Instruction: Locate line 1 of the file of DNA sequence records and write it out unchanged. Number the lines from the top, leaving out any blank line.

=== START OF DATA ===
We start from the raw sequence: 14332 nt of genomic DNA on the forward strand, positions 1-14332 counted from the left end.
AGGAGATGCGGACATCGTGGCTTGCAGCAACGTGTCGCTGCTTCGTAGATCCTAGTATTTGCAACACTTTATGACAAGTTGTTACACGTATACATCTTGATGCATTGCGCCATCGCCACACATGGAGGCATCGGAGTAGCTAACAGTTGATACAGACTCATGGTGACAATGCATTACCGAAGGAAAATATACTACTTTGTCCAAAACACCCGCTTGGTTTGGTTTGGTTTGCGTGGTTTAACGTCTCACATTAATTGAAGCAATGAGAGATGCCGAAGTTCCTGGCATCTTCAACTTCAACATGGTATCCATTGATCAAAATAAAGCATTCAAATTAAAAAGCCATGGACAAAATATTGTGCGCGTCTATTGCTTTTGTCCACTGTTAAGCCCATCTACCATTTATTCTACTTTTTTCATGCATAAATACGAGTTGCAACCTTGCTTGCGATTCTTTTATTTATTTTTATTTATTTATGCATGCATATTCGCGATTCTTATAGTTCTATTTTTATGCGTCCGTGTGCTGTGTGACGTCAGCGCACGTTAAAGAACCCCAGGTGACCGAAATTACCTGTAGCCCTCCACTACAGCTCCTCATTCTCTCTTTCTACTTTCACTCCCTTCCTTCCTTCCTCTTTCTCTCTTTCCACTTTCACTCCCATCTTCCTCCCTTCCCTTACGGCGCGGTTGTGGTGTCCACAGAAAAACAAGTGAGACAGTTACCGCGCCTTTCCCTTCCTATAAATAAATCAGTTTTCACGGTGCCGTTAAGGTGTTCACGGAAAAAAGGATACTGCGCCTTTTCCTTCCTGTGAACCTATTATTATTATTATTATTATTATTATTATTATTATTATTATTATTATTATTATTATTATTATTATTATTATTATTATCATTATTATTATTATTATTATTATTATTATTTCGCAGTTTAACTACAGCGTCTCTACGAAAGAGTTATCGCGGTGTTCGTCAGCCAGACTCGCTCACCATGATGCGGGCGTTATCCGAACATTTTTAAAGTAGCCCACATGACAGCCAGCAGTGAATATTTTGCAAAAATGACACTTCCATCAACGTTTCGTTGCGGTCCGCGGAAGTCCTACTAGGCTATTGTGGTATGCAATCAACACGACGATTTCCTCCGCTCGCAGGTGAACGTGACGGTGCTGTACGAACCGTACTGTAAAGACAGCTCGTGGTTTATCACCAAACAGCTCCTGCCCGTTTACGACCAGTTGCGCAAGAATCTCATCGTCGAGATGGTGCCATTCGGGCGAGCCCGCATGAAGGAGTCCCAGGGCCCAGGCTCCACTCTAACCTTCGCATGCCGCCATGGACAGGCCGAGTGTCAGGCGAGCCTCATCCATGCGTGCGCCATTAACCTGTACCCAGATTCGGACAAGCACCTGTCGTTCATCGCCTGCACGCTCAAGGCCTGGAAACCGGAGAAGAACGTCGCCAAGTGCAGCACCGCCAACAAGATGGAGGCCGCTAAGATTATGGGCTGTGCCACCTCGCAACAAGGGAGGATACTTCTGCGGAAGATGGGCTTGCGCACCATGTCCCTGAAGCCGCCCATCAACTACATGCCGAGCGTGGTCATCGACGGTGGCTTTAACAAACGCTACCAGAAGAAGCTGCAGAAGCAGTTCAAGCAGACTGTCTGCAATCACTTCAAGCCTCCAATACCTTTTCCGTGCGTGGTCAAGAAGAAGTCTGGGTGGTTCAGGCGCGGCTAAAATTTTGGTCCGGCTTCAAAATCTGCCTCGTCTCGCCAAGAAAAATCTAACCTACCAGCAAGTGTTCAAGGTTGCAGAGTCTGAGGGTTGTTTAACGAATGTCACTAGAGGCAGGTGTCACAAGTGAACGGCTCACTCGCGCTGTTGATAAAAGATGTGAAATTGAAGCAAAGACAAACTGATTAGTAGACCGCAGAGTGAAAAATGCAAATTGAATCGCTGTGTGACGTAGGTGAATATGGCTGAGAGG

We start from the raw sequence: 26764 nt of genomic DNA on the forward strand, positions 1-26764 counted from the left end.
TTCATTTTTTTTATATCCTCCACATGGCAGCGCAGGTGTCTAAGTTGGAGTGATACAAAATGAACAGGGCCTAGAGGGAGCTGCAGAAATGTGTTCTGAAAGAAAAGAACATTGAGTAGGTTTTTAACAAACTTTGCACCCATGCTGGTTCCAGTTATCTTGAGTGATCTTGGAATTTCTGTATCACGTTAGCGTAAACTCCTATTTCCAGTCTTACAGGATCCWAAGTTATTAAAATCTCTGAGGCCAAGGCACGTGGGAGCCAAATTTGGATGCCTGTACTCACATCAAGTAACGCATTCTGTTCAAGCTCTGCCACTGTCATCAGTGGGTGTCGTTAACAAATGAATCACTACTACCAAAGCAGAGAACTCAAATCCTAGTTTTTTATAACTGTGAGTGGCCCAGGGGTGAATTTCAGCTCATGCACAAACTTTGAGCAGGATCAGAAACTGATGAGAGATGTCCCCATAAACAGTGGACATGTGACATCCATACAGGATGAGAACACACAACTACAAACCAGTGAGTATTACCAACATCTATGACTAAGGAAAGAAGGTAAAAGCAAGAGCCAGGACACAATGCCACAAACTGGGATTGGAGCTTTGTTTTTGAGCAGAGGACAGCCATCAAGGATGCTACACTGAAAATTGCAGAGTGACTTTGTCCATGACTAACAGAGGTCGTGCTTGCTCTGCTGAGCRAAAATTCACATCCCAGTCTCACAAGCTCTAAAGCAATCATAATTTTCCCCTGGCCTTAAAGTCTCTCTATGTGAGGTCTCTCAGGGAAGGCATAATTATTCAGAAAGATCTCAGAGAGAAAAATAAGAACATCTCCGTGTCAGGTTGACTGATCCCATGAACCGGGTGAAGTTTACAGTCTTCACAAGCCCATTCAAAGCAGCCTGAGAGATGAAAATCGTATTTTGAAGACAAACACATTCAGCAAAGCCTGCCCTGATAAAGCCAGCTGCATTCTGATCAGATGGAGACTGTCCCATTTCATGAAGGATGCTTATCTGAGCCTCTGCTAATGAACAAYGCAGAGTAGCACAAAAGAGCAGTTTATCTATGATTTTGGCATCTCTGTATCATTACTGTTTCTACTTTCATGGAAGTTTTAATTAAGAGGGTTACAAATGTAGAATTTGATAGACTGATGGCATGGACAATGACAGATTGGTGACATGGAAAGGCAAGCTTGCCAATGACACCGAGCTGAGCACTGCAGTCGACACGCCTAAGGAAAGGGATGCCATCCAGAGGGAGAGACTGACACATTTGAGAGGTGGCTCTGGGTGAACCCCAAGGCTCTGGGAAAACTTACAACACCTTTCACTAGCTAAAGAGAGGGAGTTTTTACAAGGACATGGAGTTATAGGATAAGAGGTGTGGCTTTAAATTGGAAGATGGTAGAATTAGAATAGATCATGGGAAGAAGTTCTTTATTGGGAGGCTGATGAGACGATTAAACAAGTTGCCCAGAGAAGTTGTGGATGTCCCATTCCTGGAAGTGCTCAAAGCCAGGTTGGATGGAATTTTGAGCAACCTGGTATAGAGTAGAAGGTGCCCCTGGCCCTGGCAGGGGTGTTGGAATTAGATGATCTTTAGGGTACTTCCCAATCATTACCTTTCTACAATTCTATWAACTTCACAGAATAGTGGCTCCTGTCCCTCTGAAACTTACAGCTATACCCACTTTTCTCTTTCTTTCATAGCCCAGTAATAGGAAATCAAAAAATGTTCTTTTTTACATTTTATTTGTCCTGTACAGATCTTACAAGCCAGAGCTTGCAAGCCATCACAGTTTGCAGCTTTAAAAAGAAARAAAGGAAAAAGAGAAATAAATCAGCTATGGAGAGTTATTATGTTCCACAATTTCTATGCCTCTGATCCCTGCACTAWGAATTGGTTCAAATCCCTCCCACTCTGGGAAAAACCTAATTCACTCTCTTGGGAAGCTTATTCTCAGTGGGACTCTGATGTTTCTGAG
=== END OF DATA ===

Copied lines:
We start from the raw sequence: 14332 nt of genomic DNA on the forward strand, positions 1-14332 counted from the left end.